Ken Blackwell, the secretary of state in Ohio during the uproar over who could vote in Ohio in 2004, left the state of Ohio and went to work for the Family Research Council. He said that getting rid of food stamps would be an exercise in Christian compassion, because it would allow people to participate in their own uplift. That is the same JBS idea: If you’re poor or in need, or your child is disabled, then somehow you’re in the wrong.

As an adult with some perspective on all of this, how have you made sense of your parents’ ideas and their involvement with the JBS?

For a long time, I wanted to say that my parents had just put their apples in the wrong cart. And then I had a real wake-up moment and realized that my father wasn’t just someone who was led around. He was on the leadership of the John Birch Society for 32 years. He was out selling the John Birch Society all over the United States, as one of its speakers, and was often paid for his speeches.

When it came to compelling speech giving, he was better than either Revilo Oliver or Robert Welch. So I had to face the reality that my parents weren’t just led around. My parents believed all of this. And my father was one of the leaders. And I have to say, it was a hard realization for me. It’s easy to say that your parents were just going along. It’s hard to say that they were leading the pack.

The question is: Why did he believe all of this? I think it’s partially because of World War II and seeing the communists [emerge as a threat]. He picked up on a level of fear and paranoia that was prevalent in the country in the 1950s. We have this imaginary view of the ‘50s—women in their aprons making cupcakes, children quietly playing Monopoly, and it was always a good day, like in the movie Pleasantville. But the United States was in turmoil during the 1950s, because after World War II, communist boots were marching across Eastern Europe and Asia. And it looked for all the world like they were coming for us. And then Sen. Joe McCarthy [R-WI] just threw gasoline on that fire and said that the government of the United States was run by these guys.

After McCarthy was discredited, my father didn’t stop believing what he was selling. He always said, “We’re going to need a lot more Joes to save this country.” And he found people who agreed with him—lots of them. Robert Welch wasn’t a particularly good speaker, but he had a plan. He had an idea to actually get something to happen. Whereas, as my dad used to say, “All the rest of these anti-communists were just debating societies.” They just gave speeches. My father wanted to change the country. So he looked for someone who had a method to his madness. Robert Welch had a method.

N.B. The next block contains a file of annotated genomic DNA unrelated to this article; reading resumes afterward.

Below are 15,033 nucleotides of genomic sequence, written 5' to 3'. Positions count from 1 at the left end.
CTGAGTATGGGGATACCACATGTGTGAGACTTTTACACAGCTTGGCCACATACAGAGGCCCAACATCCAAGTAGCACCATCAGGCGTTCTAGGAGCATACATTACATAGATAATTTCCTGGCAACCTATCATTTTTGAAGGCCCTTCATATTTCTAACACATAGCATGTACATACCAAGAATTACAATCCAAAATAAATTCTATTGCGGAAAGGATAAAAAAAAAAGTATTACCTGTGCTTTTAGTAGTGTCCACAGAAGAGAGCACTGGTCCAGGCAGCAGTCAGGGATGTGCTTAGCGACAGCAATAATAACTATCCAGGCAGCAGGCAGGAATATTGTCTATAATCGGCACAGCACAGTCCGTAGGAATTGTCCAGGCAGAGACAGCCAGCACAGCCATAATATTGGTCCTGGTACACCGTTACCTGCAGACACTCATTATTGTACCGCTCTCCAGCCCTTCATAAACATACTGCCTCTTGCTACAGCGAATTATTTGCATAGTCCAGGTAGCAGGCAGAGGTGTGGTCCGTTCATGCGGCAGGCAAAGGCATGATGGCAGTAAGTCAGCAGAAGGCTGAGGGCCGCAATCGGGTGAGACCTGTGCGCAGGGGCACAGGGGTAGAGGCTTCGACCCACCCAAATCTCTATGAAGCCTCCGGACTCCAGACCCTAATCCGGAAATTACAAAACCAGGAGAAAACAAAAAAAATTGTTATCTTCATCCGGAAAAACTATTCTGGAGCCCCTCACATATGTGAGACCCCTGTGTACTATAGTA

[The] John Birch Society did something that nobody else has ever done. They organized all their volunteers to do the same thing—at the same time. Before that, people who were upset about the country would go to these speeches, and everybody would take home a pamphlet. But Robert Welch believed that they weren’t going to change the country that way. So he actually put in place a structure and said, “Everybody’s going to do this at the same time.” And if you didn’t, you got kicked out. They didn’t tolerate deadwood in the organization.

Robert Welch made no bones that he thought democracy was the worst form of government—not just for his organization, but for a country. The John Birch Society believes that democracy is mob rule. So, that explains a lot about the way the government is organized. It also explains a lot about some of the things that are happening in the United States today, in terms of that belief system.

A whole bunch of people on the Right don’t think that everyone ought to vote. Why? Because if you’ve got everybody voting, you have yourself a mob. And that idea comes from [National Review founder and editor] Bill Buckley, who is sort of a patron saint of the Right. Buckley, the John Birch Society, my father, and a very prominent political science professor [who taught at Yale], Willmoore Kendall, all believed that the franchise, or the right to vote, had to be limited, as it was in colonial in times, when you had to be White, free, over a particular age, and a landowner in order to vote.

JBS members often believe in conspiracies, and many of them view the Catholic Church as part of a grand, global conspiracy. So it’s interesting that your parents were very dedicated Roman Catholics.